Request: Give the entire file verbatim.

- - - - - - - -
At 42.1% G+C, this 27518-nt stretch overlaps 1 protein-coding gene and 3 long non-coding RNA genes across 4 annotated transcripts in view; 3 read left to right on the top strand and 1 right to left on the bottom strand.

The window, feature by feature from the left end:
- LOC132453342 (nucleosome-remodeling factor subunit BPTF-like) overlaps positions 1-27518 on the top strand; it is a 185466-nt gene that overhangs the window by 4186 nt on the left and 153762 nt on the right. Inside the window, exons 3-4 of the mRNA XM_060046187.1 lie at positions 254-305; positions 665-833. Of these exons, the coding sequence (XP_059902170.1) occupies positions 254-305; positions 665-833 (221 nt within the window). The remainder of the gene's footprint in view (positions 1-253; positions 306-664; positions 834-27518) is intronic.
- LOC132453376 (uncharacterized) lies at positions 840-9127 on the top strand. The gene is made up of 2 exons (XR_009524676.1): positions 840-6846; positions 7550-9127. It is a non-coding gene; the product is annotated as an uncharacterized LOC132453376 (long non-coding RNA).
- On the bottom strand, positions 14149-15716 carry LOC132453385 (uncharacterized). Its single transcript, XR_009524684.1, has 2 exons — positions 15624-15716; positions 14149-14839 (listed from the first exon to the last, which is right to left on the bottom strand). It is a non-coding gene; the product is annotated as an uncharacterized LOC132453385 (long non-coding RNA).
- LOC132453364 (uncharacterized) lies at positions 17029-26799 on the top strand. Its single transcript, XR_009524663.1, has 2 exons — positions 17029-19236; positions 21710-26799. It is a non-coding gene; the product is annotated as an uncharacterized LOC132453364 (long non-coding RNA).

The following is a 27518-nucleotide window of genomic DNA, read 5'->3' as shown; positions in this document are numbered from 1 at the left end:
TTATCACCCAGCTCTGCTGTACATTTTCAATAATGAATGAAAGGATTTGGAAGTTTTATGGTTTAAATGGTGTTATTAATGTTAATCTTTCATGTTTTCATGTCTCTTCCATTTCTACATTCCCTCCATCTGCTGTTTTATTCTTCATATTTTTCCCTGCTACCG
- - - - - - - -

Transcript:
At 42.1% G+C, this 27518-nt stretch overlaps 1 protein-coding gene and 3 long non-coding RNA genes across 4 annotated transcripts in view; 3 read left to right on the top strand and 1 right to left on the bottom strand.

The window, feature by feature from the left end:
- LOC132453342 (nucleosome-remodeling factor subunit BPTF-like) overlaps positions 1-27518 on the top strand; it is a 185466-nt gene that overhangs the window by 4186 nt on the left and 153762 nt on the right. Inside the window, exons 3-4 of the mRNA XM_060046187.1 lie at positions 254-305; positions 665-833. Of these exons, the coding sequence (XP_059902170.1) occupies positions 254-305; positions 665-833 (221 nt within the window). The remainder of the gene's footprint in view (positions 1-253; positions 306-664; positions 834-27518) is intronic.
- LOC132453376 (uncharacterized) lies at positions 840-9127 on the top strand. The gene is made up of 2 exons (XR_009524676.1): positions 840-6846; positions 7550-9127. It is a non-coding gene; the product is annotated as an uncharacterized LOC132453376 (long non-coding RNA).
- On the bottom strand, positions 14149-15716 carry LOC132453385 (uncharacterized). Its single transcript, XR_009524684.1, has 2 exons — positions 15624-15716; positions 14149-14839 (listed from the first exon to the last, which is right to left on the bottom strand). It is a non-coding gene; the product is annotated as an uncharacterized LOC132453385 (long non-coding RNA).
- LOC132453364 (uncharacterized) lies at positions 17029-26799 on the top strand. Its single transcript, XR_009524663.1, has 2 exons — positions 17029-19236; positions 21710-26799. It is a non-coding gene; the product is annotated as an uncharacterized LOC132453364 (long non-coding RNA).

The following is a 27518-nucleotide window of genomic DNA, read 5'->3' as shown; positions in this document are numbered from 1 at the left end:
TTATCACCCAGCTCTGCTGTACATTTTCAATAATGAATGAAAGGATTTGGAAGTTTTATGGTTTAAATGGTGTTATTAATGTTAATCTTTCATGTTTTCATGTCTCTTCCATTTCTACATTCCCTCCATCTGCTGTTTTATTCTTCATATTTTTCCCTGCTACCG